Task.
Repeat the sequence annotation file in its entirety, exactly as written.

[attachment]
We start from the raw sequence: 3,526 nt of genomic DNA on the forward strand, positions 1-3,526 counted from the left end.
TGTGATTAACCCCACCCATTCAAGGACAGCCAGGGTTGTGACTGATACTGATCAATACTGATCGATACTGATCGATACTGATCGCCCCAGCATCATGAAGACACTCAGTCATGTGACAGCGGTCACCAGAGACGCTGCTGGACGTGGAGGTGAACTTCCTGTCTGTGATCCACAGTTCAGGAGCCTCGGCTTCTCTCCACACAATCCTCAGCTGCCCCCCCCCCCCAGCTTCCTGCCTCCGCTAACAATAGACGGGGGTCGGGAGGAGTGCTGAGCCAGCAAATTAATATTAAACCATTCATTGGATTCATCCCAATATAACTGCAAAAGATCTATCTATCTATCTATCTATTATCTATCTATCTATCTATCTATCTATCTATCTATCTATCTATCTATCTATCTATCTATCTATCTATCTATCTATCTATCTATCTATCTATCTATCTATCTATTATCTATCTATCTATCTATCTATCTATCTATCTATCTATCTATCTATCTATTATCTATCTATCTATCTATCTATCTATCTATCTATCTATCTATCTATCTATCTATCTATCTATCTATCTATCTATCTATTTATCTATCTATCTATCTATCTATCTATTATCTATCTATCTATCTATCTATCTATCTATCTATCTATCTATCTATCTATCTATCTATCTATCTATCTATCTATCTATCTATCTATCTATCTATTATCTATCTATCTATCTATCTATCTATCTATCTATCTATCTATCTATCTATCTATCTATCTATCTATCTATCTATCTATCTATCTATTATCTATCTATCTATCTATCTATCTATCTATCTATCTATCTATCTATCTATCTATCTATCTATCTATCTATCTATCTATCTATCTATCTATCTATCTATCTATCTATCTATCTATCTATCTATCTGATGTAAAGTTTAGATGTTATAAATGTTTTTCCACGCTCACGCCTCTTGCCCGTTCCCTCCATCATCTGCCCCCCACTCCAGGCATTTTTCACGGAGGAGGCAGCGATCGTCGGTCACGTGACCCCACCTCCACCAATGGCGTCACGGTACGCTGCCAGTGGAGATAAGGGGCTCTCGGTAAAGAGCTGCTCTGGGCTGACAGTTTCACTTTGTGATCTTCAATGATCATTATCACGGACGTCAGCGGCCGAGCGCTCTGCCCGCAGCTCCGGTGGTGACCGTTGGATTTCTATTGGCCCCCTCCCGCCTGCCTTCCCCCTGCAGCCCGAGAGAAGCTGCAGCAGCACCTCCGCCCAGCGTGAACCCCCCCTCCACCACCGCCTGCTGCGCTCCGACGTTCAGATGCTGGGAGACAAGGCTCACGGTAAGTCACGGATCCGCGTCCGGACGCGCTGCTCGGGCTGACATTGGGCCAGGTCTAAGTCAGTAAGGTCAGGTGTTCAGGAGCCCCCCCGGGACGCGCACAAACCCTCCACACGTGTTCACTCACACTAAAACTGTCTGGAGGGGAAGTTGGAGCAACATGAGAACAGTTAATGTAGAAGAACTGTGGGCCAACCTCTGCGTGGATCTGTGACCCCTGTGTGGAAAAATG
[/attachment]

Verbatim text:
We start from the raw sequence: 3,526 nt of genomic DNA on the forward strand, positions 1-3,526 counted from the left end.
TGTGATTAACCCCACCCATTCAAGGACAGCCAGGGTTGTGACTGATACTGATCAATACTGATCGATACTGATCGATACTGATCGCCCCAGCATCATGAAGACACTCAGTCATGTGACAGCGGTCACCAGAGACGCTGCTGGACGTGGAGGTGAACTTCCTGTCTGTGATCCACAGTTCAGGAGCCTCGGCTTCTCTCCACACAATCCTCAGCTGCCCCCCCCCCCCAGCTTCCTGCCTCCGCTAACAATAGACGGGGGTCGGGAGGAGTGCTGAGCCAGCAAATTAATATTAAACCATTCATTGGATTCATCCCAATATAACTGCAAAAGATCTATCTATCTATCTATCTATTATCTATCTATCTATCTATCTATCTATCTATCTATCTATCTATCTATCTATCTATCTATCTATCTATCTATCTATCTATCTATCTATCTATCTATCTATCTATTATCTATCTATCTATCTATCTATCTATCTATCTATCTATCTATCTATCTATTATCTATCTATCTATCTATCTATCTATCTATCTATCTATCTATCTATCTATCTATCTATCTATCTATCTATCTATCTATTTATCTATCTATCTATCTATCTATCTATTATCTATCTATCTATCTATCTATCTATCTATCTATCTATCTATCTATCTATCTATCTATCTATCTATCTATCTATCTATCTATCTATCTATCTATTATCTATCTATCTATCTATCTATCTATCTATCTATCTATCTATCTATCTATCTATCTATCTATCTATCTATCTATCTATCTATCTATTATCTATCTATCTATCTATCTATCTATCTATCTATCTATCTATCTATCTATCTATCTATCTATCTATCTATCTATCTATCTATCTATCTATCTATCTATCTATCTATCTATCTATCTATCTATCTGATGTAAAGTTTAGATGTTATAAATGTTTTTCCACGCTCACGCCTCTTGCCCGTTCCCTCCATCATCTGCCCCCCACTCCAGGCATTTTTCACGGAGGAGGCAGCGATCGTCGGTCACGTGACCCCACCTCCACCAATGGCGTCACGGTACGCTGCCAGTGGAGATAAGGGGCTCTCGGTAAAGAGCTGCTCTGGGCTGACAGTTTCACTTTGTGATCTTCAATGATCATTATCACGGACGTCAGCGGCCGAGCGCTCTGCCCGCAGCTCCGGTGGTGACCGTTGGATTTCTATTGGCCCCCTCCCGCCTGCCTTCCCCCTGCAGCCCGAGAGAAGCTGCAGCAGCACCTCCGCCCAGCGTGAACCCCCCCTCCACCACCGCCTGCTGCGCTCCGACGTTCAGATGCTGGGAGACAAGGCTCACGGTAAGTCACGGATCCGCGTCCGGACGCGCTGCTCGGGCTGACATTGGGCCAGGTCTAAGTCAGTAAGGTCAGGTGTTCAGGAGCCCCCCCGGGACGCGCACAAACCCTCCACACGTGTTCACTCACACTAAAACTGTCTGGAGGGGAAGTTGGAGCAACATGAGAACAGTTAATGTAGAAGAACTGTGGGCCAACCTCTGCGTGGATCTGTGACCCCTGTGTGGAAAAATG